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businessFor a business many different types of insurance exist, including property insurance, liability, commercial auto, workers compensation, group health, life, disability income, “key man” insurance and others.

Below are some of the more common types of coverage available however this is not a complete list and, as always, we recommend you contact us to thoroughly review the needs of your business.

Property Insurance – covers the building or buildings and contents of the business. Outdoor signs, crime coverage, property of others, glass coverage, etc., can be covered as well, depending on the needs of your business.

Liability Coverage – covers what you could be obligated to pay due to bodily injury or property damage to others. If you do not own your building, your landlord normally would need to be added as an additional insured on the policy in order to protect them. Liability covers the premises and operations of the insured, as well as products and completed operations.

Commercial Auto – is similar to personal auto coverage but is intended for vehicles used in the course of business. For example an employee is making a delivery, backs up and dents another vehicle in a parking lot. The property damage portion of the policy would pay for the damages to the other vehicle.

Workers Compensation – protects your employees if they suffer job-related injuries. The policy pays the medical bills for the employee who is injured on the job. If there is time off from work due to that injury, the insurance pays disability income to the injured worker.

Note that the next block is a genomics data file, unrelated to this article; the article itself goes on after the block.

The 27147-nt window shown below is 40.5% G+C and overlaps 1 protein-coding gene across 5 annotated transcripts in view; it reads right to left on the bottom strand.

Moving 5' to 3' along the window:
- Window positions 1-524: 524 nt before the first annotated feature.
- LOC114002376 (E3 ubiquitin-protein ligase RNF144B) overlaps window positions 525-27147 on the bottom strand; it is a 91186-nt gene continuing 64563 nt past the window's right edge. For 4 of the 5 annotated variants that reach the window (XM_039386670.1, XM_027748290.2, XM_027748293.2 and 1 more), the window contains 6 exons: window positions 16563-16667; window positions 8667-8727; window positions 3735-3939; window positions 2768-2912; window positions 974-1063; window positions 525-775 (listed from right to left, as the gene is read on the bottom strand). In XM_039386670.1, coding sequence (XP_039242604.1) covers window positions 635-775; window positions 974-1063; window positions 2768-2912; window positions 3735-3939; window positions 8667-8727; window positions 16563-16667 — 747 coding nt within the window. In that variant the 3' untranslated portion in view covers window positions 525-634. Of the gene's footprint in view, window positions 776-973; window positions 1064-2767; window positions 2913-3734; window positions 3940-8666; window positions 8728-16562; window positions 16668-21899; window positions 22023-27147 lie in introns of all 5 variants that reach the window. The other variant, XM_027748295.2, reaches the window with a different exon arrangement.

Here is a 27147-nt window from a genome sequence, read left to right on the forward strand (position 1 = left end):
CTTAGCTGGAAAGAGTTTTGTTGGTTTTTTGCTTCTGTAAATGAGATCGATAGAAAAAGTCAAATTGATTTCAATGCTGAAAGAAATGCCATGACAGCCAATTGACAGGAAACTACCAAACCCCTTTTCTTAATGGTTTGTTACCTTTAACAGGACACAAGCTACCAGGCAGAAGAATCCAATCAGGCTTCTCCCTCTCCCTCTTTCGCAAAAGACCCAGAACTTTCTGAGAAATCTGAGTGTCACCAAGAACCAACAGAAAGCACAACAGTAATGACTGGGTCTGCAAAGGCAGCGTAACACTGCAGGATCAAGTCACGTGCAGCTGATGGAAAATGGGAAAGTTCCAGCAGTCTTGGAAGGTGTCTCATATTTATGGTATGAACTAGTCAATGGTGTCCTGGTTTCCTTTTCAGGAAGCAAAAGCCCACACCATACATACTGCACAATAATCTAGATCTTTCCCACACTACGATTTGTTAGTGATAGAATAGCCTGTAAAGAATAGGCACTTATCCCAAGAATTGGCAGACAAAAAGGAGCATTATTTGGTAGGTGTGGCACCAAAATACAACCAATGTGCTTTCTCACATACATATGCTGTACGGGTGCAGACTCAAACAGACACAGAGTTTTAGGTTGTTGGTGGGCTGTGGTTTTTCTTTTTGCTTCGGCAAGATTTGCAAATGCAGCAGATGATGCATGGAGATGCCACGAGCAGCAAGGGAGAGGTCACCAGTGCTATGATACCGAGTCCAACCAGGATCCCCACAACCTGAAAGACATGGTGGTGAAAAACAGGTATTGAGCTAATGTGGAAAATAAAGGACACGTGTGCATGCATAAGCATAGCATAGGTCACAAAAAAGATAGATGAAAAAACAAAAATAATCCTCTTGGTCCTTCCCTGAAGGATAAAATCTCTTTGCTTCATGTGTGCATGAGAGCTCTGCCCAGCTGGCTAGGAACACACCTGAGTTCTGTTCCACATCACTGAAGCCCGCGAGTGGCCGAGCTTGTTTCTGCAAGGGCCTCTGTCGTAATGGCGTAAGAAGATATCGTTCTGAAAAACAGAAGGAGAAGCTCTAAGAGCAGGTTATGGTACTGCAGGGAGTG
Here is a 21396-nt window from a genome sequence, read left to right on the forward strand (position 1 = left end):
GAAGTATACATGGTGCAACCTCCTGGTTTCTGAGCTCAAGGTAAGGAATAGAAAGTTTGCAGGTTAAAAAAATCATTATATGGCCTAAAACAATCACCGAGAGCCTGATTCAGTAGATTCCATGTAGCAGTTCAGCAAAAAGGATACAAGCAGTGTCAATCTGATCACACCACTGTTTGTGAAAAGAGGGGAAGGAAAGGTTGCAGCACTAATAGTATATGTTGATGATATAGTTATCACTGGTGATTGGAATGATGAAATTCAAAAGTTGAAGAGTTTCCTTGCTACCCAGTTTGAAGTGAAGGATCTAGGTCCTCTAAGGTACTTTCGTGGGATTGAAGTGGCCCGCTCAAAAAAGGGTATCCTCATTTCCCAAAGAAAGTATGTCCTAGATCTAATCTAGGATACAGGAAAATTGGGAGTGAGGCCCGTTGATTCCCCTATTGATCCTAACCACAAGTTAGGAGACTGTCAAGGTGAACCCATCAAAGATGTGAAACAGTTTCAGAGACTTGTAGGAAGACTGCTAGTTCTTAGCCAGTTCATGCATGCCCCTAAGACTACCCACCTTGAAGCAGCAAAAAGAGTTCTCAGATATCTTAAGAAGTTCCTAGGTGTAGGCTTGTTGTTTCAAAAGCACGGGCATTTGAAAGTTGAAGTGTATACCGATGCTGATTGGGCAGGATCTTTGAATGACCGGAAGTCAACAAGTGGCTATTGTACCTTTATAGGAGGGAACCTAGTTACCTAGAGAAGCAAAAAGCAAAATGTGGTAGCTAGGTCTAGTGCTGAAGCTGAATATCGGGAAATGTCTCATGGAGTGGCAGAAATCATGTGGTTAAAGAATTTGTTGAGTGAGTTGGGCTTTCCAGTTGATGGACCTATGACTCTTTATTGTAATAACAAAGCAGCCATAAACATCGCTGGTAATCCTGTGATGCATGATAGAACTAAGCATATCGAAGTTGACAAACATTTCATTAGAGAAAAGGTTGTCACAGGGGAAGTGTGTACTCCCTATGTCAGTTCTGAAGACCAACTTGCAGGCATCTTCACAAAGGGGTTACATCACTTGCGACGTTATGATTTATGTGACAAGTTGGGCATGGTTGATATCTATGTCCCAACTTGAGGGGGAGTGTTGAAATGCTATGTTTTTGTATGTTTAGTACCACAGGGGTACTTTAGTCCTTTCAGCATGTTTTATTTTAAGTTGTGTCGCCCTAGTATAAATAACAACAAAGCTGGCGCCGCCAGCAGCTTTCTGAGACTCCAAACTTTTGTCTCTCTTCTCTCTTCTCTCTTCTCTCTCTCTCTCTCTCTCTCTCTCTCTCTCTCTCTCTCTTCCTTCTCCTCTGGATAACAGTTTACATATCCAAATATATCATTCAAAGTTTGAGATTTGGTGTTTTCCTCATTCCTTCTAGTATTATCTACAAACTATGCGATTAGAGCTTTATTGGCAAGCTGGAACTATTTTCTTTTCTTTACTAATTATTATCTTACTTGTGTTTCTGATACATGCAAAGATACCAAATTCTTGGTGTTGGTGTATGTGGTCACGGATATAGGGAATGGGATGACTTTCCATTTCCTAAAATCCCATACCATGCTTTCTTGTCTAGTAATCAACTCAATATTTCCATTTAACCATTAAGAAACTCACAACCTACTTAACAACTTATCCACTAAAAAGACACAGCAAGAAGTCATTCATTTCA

Key Man – protects key individuals in a business. If you are operating with a business loan, your banker may require “key man” insurance (or life insurance) as a way for the bank to get its money back if you are incapacitated in some way. Sole proprietors generally don’t carry key man insurance; however, a partnership may have key man insurance.

Another scenario in which you might want key man insurance is if you employ one sales person who generates 80 percent of all your revenues. If that person is incapacitated, it may take you two or three months to replace her. Key man insurance would cover the difference in the revenue you produce until the person can return to the job or is replaced.

Other types of insurance may be necessary or unique to your particular business. For instance, if you operate a desktop publishing business out of your own home, you may assume that your homeowner’s insurance will cover any theft or destruction of computer equipment. Some homeowner’s policies may, but others may set a limit on claims for computer equipment that is much less than you have invested. Again, every business is unique and we recommend you contact us to thoroughly review your business needs.